"Delft is very touristy," said one of my Dutch friends. Well, it is. But I was being a tourist, and few places in Europe are more charming than Delft, with brickwork streets and alleys, canals with waterlilies, beautiful buildings and bridges, freedom from the infernal combustion engine. To be a really good tourist town in Europe, a place must have been rich several hundred years ago, must not have been bombed in World War II, and must have avoided the high-rises. Delft has these characteristics. It became rich in the age of Dutch colonialism when Vermeer lived.
Only 35 of Vermeer's paintings exist (Schneider, 2000). All but two have women in them. In ten of them, a woman is depicted as concentrating on some activity such as pouring milk, writing or reading a letter, playing a musical instrument. In 11 of them, a woman looks directly at the artist, that is to say at the viewer.
Vermeer was interested in science. He seems to have been one of the first painters to use a camera obscura, and he seems also to have been fascinated by the geometry of the perspectives he created. In the domain of painting he seems to me to have been interested in those matters about which Elaine Scarry (1999) wrote in the domain of prose fiction: how the artist invites the reader—or in this case the viewer—not just to glimpse objects, but to construct scenes. So, as well as perspectival textures such as tiled floors, in 15 of Vermeer's paintings there is illumination of an interior from a window, always on the left of the painting, that infuses a bright glow from that side. Vermeer carefully depicts the transparency of the window glass and the grey of cast shadows. He chooses frequently to offer reflections in mirrors, windows, wine glasses, even earrings. It's as if he is saying to us: "Here are the cues; from them you can construct this scene in your mind."
Although Vermeer is often described as a marvel of naturalism, every one of his interior paintings is a piece of theatre in which the subjects' clothing has been carefully chosen, and emblematic props have been deliberately arranged. The subjects are not so much portraits, as depictions of characters of a kind one might come across in fiction or allegory. Scholars agree that the central figure of "The art of painting" is Clio, the muse of history. She wears a laurel wreath. In one hand she carries a trombone, which signifies fame. In the other hand she holds a book: written history. Behind her is a map of the Netherlands. This painting isn't about painting. It's about a hope for a historical event. Though it used to be dated earlier, it now seems that it was painted around 1672, when the Netherlands was threatened with yet another invasion by one of its European neighbours, and was hoping to make an alliance with another of them. Not only were Africa, India, China and the Americas invaded by European colonizers but European countries invaded each other. In this picture, it seems, Vermeer hoped that history would be written of how the Dutch had held out and won a famous victory.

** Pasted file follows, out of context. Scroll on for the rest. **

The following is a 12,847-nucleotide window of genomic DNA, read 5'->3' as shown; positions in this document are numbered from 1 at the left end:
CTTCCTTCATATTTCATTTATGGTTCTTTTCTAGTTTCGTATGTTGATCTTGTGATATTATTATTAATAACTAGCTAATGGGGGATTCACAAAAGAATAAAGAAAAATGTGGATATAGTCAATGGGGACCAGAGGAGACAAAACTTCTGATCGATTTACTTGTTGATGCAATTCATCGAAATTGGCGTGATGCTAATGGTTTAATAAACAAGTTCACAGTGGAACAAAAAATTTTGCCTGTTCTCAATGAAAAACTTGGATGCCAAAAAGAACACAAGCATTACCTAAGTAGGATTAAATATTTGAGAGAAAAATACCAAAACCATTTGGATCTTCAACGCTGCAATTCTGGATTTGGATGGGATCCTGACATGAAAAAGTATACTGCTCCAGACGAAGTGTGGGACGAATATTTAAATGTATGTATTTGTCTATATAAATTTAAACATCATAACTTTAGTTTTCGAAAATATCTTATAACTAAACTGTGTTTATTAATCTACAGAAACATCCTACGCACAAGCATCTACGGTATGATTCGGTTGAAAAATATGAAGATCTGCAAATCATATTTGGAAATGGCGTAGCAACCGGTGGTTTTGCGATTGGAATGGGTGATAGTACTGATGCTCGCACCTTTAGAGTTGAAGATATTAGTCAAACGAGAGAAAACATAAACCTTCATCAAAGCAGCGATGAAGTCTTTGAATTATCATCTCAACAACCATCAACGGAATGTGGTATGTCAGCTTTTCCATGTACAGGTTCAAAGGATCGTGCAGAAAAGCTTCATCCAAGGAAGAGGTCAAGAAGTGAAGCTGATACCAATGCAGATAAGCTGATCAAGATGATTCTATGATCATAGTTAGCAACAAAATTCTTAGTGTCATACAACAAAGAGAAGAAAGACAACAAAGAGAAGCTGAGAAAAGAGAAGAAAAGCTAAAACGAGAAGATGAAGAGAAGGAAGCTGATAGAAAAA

I was in Delft on the day of the World Cup Finals. In the evening before the match, streets, squares, and cafes were full of hopeful young men and women in orange T-shirts. Now that the age of European colonialism has thankfully receded, the desire to conquer distant lands and the competition among European countries has come down to football. Can one imagine Vermeer today painting Clio with an orange T-shirt, and holding not a trombone but one of those raucous trumpets that were blown so incessantly by spectators at the matches in South Africa?
In "The art of painting," which should perhaps be renamed "The hope of history," Vermeer depicts Clio with her eyelids lowered, perhaps in modesty. Am I too fanciful to think her lowered eyelids might signify shame? The history of European nations gives us plenty to be ashamed of. Even so, Vermeer has given us some of the world's most wonderful paintings. I visited the place where he is thought to have been buried, in the Oude Kerk. In this striking and austere church there is a very small, very plain, plaque on the floor that says simply "Johannes Vermeer 1632 - 1675." Beside it, were two bunches of flowers and, very movingly, beside the smaller bunch—placed there, so I imagined, by a painter who was grateful for the inspiration that Vermeer has given us—two paint brushes had been laid.
Elaine Scarry (1999). Dreaming by the book. Princeton, NJ: Princeton University Press.
Norbert Schneider (2000). Vermeer: The complete paintings. Köln: Taschen.
Image: Detail from Vermeer's "The art of painting."